Monday, April 30, 2007

New Grass players on one stage at Merlefest

By Dancin' Dave

Merlefest 2007 is history and it was history-making in my view! Since 1989, I have been waiting for a New Grass Revival reunion of any sort, and it finally happened, sort of, during the 20th Anniversary Jam at Merlefest Friday evening. Sam Bush was the jam host and many of the artists in attendence had joined in, when all of a sudden Sam introduced John Cowan and Pat Flynn. I turned to Lynn and exclaimed: "If Bela rejoins the jam I just may start crying........"

Sure enough, Bela rejoined and Sam responded to a call from an audience member who yelled "New Grass Revival..!" by announcing: "Well, a matter of fact we're about to play an old New Grass song." He introduced the "White Freightliner Blues", and I thought I was dreaming. As the song started, Sam and Bela and John and Pat kind of made their way to the middle of the jam and the lights kind of started focusing on them and my dream started coming true! Sam and John nailed the vocals and they all of course nailed the solos.

Never mind that the stage also held Stuart Duncan, John McEuen, Peter Rowan, Bryan Sutton, etc.......that was the closest I've been to an actual NGR reunion and I was definitely having a magical musical moment.

Friday, April 27, 2007

Celebrating tradition with Hippie Jack

New festivals are sprouting up all over--each with its own reason for coming into being. The genesis for Jammin at Hippie Jack's, set for Memorial Day weekend in rural Tennessee, was set in motion when photograpy supplier AGFA discontinued selling a particular specialty paper that lensman Jack Stoddard used to achieve a trademark look in his photos of traditional farmers and fisherman.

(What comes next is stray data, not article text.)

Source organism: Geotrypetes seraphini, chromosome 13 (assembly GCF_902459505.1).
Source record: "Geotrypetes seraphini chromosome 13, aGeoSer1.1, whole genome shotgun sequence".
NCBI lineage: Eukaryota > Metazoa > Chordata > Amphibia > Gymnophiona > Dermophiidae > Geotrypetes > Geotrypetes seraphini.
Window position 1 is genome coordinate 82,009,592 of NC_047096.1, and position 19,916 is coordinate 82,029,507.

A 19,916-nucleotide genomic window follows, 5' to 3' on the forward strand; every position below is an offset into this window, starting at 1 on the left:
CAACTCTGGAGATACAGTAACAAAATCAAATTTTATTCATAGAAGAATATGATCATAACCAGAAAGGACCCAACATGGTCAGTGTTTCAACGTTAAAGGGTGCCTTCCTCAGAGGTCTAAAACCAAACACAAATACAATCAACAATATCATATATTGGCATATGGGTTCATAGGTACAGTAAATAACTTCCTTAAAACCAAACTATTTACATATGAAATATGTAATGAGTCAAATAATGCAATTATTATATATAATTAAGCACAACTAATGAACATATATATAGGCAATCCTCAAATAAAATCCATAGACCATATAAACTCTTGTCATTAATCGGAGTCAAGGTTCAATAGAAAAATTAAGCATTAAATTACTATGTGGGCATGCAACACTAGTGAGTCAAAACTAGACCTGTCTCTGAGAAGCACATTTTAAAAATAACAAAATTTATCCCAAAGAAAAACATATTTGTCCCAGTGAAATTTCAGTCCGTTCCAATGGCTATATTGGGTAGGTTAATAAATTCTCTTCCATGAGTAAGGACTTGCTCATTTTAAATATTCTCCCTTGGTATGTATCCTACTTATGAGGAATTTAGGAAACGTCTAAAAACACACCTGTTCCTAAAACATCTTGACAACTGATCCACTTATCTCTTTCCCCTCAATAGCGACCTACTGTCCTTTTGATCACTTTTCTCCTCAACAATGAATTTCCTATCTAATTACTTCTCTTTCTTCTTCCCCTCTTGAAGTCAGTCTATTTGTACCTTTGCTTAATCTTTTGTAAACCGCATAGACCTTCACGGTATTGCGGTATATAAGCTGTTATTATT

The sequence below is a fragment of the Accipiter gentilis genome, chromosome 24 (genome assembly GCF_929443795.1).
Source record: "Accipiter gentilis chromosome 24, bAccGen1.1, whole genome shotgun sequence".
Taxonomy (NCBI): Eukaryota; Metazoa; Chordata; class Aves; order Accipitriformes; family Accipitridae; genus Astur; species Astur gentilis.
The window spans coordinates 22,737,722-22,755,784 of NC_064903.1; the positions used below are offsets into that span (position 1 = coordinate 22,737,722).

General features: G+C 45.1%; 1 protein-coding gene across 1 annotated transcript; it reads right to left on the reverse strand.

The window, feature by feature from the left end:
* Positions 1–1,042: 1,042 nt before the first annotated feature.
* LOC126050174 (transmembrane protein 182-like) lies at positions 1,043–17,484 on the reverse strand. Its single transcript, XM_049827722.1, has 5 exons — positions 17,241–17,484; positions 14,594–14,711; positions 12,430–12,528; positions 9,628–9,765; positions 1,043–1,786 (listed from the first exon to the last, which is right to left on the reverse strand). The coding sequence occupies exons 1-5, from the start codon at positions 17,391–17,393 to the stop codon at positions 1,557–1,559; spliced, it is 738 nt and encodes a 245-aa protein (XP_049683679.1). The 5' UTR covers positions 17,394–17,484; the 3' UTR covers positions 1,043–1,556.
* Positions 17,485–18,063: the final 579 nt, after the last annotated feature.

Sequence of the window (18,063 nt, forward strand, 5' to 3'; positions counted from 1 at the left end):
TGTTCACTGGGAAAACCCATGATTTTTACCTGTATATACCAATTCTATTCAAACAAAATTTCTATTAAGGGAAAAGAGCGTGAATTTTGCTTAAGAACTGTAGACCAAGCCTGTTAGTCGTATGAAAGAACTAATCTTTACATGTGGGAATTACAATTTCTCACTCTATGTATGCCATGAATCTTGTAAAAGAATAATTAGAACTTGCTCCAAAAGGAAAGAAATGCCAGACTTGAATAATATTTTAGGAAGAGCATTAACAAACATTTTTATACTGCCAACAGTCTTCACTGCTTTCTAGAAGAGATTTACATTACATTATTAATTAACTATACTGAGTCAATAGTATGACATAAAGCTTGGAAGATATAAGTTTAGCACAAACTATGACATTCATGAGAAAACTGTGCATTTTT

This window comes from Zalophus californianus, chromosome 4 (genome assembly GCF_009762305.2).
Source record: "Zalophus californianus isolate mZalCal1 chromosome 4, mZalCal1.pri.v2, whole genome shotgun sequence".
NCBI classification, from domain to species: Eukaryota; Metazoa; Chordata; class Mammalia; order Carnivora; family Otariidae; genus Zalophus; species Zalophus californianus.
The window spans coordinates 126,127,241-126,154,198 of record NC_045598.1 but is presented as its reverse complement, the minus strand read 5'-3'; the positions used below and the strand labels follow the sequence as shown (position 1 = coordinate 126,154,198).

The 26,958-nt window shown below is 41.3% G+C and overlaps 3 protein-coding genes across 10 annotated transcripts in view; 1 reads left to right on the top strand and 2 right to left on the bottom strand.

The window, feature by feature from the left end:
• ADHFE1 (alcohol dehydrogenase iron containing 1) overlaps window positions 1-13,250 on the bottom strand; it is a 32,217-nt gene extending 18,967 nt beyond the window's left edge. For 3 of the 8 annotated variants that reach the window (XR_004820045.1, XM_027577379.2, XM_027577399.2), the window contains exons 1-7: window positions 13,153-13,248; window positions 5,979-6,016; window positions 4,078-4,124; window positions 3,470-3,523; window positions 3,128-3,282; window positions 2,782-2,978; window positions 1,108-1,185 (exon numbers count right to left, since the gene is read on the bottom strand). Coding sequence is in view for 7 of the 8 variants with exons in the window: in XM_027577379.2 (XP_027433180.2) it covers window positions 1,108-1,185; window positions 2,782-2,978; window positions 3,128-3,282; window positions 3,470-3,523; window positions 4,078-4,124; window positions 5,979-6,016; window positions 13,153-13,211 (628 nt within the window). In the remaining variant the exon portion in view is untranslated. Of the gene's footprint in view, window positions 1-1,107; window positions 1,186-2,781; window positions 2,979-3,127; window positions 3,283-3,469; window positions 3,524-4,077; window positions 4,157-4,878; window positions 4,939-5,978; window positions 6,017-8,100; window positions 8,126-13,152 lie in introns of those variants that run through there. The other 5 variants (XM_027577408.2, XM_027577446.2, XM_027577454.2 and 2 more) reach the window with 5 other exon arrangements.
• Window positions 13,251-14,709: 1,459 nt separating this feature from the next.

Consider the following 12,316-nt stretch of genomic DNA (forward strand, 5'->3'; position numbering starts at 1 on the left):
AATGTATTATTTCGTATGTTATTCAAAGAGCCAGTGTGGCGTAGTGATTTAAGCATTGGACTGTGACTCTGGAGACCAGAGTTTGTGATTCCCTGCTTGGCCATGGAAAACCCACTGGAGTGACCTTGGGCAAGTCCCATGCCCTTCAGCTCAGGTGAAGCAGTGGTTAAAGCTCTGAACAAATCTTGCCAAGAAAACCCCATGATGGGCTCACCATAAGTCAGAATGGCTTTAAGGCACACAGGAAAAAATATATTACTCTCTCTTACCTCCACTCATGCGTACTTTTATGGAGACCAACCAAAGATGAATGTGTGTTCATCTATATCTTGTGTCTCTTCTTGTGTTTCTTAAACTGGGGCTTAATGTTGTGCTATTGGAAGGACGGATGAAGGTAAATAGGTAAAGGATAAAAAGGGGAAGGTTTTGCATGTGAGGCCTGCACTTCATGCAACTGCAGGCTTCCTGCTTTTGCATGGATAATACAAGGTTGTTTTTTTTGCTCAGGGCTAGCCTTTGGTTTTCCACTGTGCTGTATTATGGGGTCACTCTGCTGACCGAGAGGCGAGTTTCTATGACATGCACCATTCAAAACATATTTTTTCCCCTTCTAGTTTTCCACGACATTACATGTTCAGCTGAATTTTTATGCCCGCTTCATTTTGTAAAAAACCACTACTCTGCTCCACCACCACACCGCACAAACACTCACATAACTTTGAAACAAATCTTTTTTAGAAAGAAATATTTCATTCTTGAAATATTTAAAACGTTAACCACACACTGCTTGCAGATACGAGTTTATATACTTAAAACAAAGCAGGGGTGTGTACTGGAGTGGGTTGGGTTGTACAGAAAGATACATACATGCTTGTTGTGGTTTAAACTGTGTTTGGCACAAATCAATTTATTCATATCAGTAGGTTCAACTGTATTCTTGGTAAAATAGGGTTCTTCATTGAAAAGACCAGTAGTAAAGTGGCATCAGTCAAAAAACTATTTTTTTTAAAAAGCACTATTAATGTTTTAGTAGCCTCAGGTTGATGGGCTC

Changing technology in his own craft mirrored the subject of his work--how technology was driving out traditional ways of living and working. His award-winning work had attracted the attention of central Tennessee public television station WCTE, which worked with him to create a television series celebrating traditional, old-timey music--another endangered folk tradition. To film the televised concerts, a sound stage was constructed on Stoddard's farm outside Monterey TN.

Once the stage was set, it was just a small jump to decide to produce a full-fledged Americana music festival. So now the first Jammin at Hippie Jack's is scheduled for Memorial Day weekend, with a full lineup of jamgrass, bluegrass, folk and blues--as well as creekside camping, gourmet barbeque, crafts gallery, and (no surprise) a display of Stoddard's original photography.

MerleFest—Thursday night

MerleFest kicked off Thursday afternoon and evening with main-stage sets from the Steep Canyon Rangers, Waybacks, John Cowan Band, Cherryholmes, and a kickoff jam featuring Cowan, Uncle Earl, Pete Wernick and others.

Our bloggers on site are sending in photos and reports as they are able to snag Internet connections. We'll post things here as they come in and update as the festival moves along. This first batch of photos comes from LuAnna Peck with some commentary by her and by Abduhl Mashoon.

The Steep Canyon Rangers came on stage fully decked out in slacks, nice shirts and ties, the whole package. I had not been familiar with their music but thoroughly enjoyed it. The band was weighted perfectly, allowed each member to showcase their musical ability without taking away from the whole. They kicked off the set with an energetic number and never let up, except to intersperse some stirring gospel and even a capella. Humorous banter filled the time between songs.—AM

Merlefest loves the Waybacks! Another excellent performance by my favorite band. Enough old stuff and enough new stuff to satisfy us all...and even a Grateful Dean piece for the people who may have been sad that they didn't have Bob [Weir] with them this year. The only disappointment is that the set had to end!—LP

Ridiculous virtuosity by James Nash (right) and Warren Hood are a highlight of the Waybacks' act. The band used their late afternoon one-hour set to try out a lot of new material. They'll be back on stage Friday and Saturday, so stay tuned for more recognizable tunes and possibly some special guests on stage.—AM

[Sandy Lee (left) and Cia Cherryholmes]

Tuesday, April 24, 2007

Newport Folk lineup headed by Linda Ronstadt

In more than four decades of a career spanning multiple musical genres, pop icon Linda Ronstadt has never appeared at the legendary Newport Folk Festival. But she will open the 2007 festival in a special "Evening with Linda Ronstadt" full-length concert on Friday, August 3.